“I’m not a mechanic.” Here’s how you work on any Honda made since about 1983: Take it to the Honda dealer. Or, take it to your local indie wrench twister. But for the most part, if you take care of your Rebel 1100, it’s going to work fine for thousands upon thousands of miles. You’ll need to keep up some basic stuff like lubricate the chain, check tire pressure and check the oil level now and then, and you should know how to do those things as part of pride of ownership. This is a very low-maintenance bike. Can’t do those things? Ask a riding friend for help, take it to the local dealer or that hipster bike shop down the way. They all certainly can.
“I can’t afford it.” This bike goes for and MSRP of $11,299 before taxes, fees and such, which will put it close to $13K out the door depending on where you live and how good your negotiation skills are. A “bagger” from some other brands can go for three times that much. Unless you’ve been kiting checks and ghosting credit card companies, Honda will very happily finance your new road machine at a low interest rate, seeing how they’re one of the biggest, richest, most liquid companies on the planet. You don’t need to walk in the dealership with a Target bag full of Benjamins. Heck, put it on your airline credit card and use the miles to take a trip that’s been on the same Someday list as “riding a motorcycle.” Just be sure to get a good full-face helmet, armoured jacket, boots and gloves in the deal. If you ask, the dealer might make you a swell deal on all that.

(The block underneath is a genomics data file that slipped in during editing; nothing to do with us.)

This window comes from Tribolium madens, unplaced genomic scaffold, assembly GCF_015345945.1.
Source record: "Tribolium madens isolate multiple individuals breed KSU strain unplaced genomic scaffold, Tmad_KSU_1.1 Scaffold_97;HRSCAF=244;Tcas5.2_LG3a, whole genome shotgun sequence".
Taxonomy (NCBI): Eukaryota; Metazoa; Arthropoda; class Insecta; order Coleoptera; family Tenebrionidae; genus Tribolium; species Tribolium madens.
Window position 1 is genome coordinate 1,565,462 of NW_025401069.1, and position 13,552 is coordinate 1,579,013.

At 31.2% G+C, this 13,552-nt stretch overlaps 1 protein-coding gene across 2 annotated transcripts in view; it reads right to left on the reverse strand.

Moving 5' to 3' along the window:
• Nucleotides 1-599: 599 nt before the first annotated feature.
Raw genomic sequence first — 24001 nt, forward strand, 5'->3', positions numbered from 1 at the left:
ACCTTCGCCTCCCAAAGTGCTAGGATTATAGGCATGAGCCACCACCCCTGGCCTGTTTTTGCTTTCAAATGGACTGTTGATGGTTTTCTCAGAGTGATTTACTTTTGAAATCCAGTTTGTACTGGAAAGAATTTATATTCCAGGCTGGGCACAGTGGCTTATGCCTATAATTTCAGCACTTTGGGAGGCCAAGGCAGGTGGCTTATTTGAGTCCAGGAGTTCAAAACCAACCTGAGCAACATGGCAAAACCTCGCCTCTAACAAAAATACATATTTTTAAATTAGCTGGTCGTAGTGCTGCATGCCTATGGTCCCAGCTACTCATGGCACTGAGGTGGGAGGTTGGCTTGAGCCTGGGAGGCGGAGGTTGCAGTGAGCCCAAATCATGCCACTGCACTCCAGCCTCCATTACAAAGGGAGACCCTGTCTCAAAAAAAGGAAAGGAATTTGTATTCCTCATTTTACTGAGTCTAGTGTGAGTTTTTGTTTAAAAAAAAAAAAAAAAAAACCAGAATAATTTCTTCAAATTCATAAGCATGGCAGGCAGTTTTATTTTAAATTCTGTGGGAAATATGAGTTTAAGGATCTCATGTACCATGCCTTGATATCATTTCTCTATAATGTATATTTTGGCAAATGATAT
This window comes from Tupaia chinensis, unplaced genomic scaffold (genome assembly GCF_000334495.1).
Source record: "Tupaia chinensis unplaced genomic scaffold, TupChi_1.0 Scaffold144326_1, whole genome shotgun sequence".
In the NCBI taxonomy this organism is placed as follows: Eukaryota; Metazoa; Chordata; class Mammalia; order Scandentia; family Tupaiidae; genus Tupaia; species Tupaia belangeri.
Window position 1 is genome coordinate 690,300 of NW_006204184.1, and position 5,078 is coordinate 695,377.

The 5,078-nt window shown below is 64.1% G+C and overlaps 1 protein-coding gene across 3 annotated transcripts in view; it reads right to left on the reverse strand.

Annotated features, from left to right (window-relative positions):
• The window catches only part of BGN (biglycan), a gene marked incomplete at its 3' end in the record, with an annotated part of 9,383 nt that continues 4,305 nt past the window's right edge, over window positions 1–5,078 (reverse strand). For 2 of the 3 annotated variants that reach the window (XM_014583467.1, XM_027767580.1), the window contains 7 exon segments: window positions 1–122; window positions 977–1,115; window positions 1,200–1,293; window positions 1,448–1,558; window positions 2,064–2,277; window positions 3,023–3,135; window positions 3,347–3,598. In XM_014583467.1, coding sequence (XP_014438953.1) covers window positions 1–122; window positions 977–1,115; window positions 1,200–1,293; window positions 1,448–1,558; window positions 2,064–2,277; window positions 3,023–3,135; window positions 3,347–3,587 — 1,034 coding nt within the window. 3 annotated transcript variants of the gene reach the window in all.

Then, get out there and cross this bit off your Bucket List. the more you ride, the better you get at it. And if you do take to it, a distance-capable motorcycle like the Rebel Bagger can help you cross a lot more things off that list as well.
This story comes from a frustrating, oft-repeated conversation I had with a friend about motorcycles. I don’t work for or get paid by Honda, but I do own one and have owned many in the past, along with motorcycles from numerous other brands. It was a just a good fit for the story. Leave a comment below!